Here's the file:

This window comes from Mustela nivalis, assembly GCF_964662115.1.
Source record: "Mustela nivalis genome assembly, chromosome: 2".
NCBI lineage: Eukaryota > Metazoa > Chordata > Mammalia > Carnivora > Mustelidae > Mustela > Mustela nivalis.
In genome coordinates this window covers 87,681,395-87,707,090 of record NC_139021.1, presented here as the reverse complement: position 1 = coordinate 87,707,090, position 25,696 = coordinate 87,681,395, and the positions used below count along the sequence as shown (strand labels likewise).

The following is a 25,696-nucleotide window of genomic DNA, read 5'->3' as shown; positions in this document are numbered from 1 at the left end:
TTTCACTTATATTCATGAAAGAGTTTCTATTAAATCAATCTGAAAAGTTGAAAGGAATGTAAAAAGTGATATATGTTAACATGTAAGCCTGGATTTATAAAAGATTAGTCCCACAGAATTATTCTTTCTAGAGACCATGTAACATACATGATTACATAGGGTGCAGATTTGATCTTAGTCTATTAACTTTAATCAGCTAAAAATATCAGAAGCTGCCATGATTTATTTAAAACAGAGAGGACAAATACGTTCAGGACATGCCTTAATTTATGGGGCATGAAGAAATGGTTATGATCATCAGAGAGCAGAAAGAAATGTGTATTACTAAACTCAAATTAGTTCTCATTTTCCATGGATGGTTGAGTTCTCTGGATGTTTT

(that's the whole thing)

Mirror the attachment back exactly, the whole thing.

This window comes from Mustela nivalis, assembly GCF_964662115.1.
Source record: "Mustela nivalis genome assembly, chromosome: 2".
NCBI lineage: Eukaryota > Metazoa > Chordata > Mammalia > Carnivora > Mustelidae > Mustela > Mustela nivalis.
In genome coordinates this window covers 87,681,395-87,707,090 of record NC_139021.1, presented here as the reverse complement: position 1 = coordinate 87,707,090, position 25,696 = coordinate 87,681,395, and the positions used below count along the sequence as shown (strand labels likewise).

The following is a 25,696-nucleotide window of genomic DNA, read 5'->3' as shown; positions in this document are numbered from 1 at the left end:
TTTCACTTATATTCATGAAAGAGTTTCTATTAAATCAATCTGAAAAGTTGAAAGGAATGTAAAAAGTGATATATGTTAACATGTAAGCCTGGATTTATAAAAGATTAGTCCCACAGAATTATTCTTTCTAGAGACCATGTAACATACATGATTACATAGGGTGCAGATTTGATCTTAGTCTATTAACTTTAATCAGCTAAAAATATCAGAAGCTGCCATGATTTATTTAAAACAGAGAGGACAAATACGTTCAGGACATGCCTTAATTTATGGGGCATGAAGAAATGGTTATGATCATCAGAGAGCAGAAAGAAATGTGTATTACTAAACTCAAATTAGTTCTCATTTTCCATGGATGGTTGAGTTCTCTGGATGTTTT